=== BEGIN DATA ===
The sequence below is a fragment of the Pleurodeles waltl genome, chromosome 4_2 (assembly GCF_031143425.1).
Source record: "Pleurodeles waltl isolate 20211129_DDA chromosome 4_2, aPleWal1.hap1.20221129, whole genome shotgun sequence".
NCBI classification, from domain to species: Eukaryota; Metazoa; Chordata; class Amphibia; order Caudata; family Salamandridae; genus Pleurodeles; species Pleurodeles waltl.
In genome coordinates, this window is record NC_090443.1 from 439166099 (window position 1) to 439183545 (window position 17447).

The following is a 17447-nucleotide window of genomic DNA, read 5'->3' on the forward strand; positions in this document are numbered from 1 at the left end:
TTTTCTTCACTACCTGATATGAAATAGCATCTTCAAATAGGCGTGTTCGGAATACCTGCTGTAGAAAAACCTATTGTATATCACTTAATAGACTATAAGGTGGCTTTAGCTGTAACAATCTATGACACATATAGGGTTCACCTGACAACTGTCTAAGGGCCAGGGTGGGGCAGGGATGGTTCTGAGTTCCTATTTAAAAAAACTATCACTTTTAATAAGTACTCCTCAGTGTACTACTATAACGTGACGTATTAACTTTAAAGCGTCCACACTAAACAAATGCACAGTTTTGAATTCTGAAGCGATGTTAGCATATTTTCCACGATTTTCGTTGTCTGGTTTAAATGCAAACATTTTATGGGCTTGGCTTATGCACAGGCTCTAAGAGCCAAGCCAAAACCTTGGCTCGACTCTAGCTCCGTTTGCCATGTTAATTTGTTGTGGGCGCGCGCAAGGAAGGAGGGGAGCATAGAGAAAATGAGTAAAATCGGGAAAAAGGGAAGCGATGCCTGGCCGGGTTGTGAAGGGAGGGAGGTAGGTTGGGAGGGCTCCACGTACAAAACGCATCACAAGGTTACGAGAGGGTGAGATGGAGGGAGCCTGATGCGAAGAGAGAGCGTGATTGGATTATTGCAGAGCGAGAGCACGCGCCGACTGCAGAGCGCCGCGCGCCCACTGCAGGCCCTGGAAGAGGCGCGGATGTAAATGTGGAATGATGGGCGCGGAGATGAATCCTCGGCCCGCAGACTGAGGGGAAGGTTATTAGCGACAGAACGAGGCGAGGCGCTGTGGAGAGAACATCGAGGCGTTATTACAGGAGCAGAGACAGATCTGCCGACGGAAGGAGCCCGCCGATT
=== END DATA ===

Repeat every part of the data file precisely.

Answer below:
The sequence below is a fragment of the Pleurodeles waltl genome, chromosome 4_2 (assembly GCF_031143425.1).
Source record: "Pleurodeles waltl isolate 20211129_DDA chromosome 4_2, aPleWal1.hap1.20221129, whole genome shotgun sequence".
NCBI classification, from domain to species: Eukaryota; Metazoa; Chordata; class Amphibia; order Caudata; family Salamandridae; genus Pleurodeles; species Pleurodeles waltl.
In genome coordinates, this window is record NC_090443.1 from 439166099 (window position 1) to 439183545 (window position 17447).

The following is a 17447-nucleotide window of genomic DNA, read 5'->3' on the forward strand; positions in this document are numbered from 1 at the left end:
TTTTCTTCACTACCTGATATGAAATAGCATCTTCAAATAGGCGTGTTCGGAATACCTGCTGTAGAAAAACCTATTGTATATCACTTAATAGACTATAAGGTGGCTTTAGCTGTAACAATCTATGACACATATAGGGTTCACCTGACAACTGTCTAAGGGCCAGGGTGGGGCAGGGATGGTTCTGAGTTCCTATTTAAAAAAACTATCACTTTTAATAAGTACTCCTCAGTGTACTACTATAACGTGACGTATTAACTTTAAAGCGTCCACACTAAACAAATGCACAGTTTTGAATTCTGAAGCGATGTTAGCATATTTTCCACGATTTTCGTTGTCTGGTTTAAATGCAAACATTTTATGGGCTTGGCTTATGCACAGGCTCTAAGAGCCAAGCCAAAACCTTGGCTCGACTCTAGCTCCGTTTGCCATGTTAATTTGTTGTGGGCGCGCGCAAGGAAGGAGGGGAGCATAGAGAAAATGAGTAAAATCGGGAAAAAGGGAAGCGATGCCTGGCCGGGTTGTGAAGGGAGGGAGGTAGGTTGGGAGGGCTCCACGTACAAAACGCATCACAAGGTTACGAGAGGGTGAGATGGAGGGAGCCTGATGCGAAGAGAGAGCGTGATTGGATTATTGCAGAGCGAGAGCACGCGCCGACTGCAGAGCGCCGCGCGCCCACTGCAGGCCCTGGAAGAGGCGCGGATGTAAATGTGGAATGATGGGCGCGGAGATGAATCCTCGGCCCGCAGACTGAGGGGAAGGTTATTAGCGACAGAACGAGGCGAGGCGCTGTGGAGAGAACATCGAGGCGTTATTACAGGAGCAGAGACAGATCTGCCGACGGAAGGAGCCCGCCGATT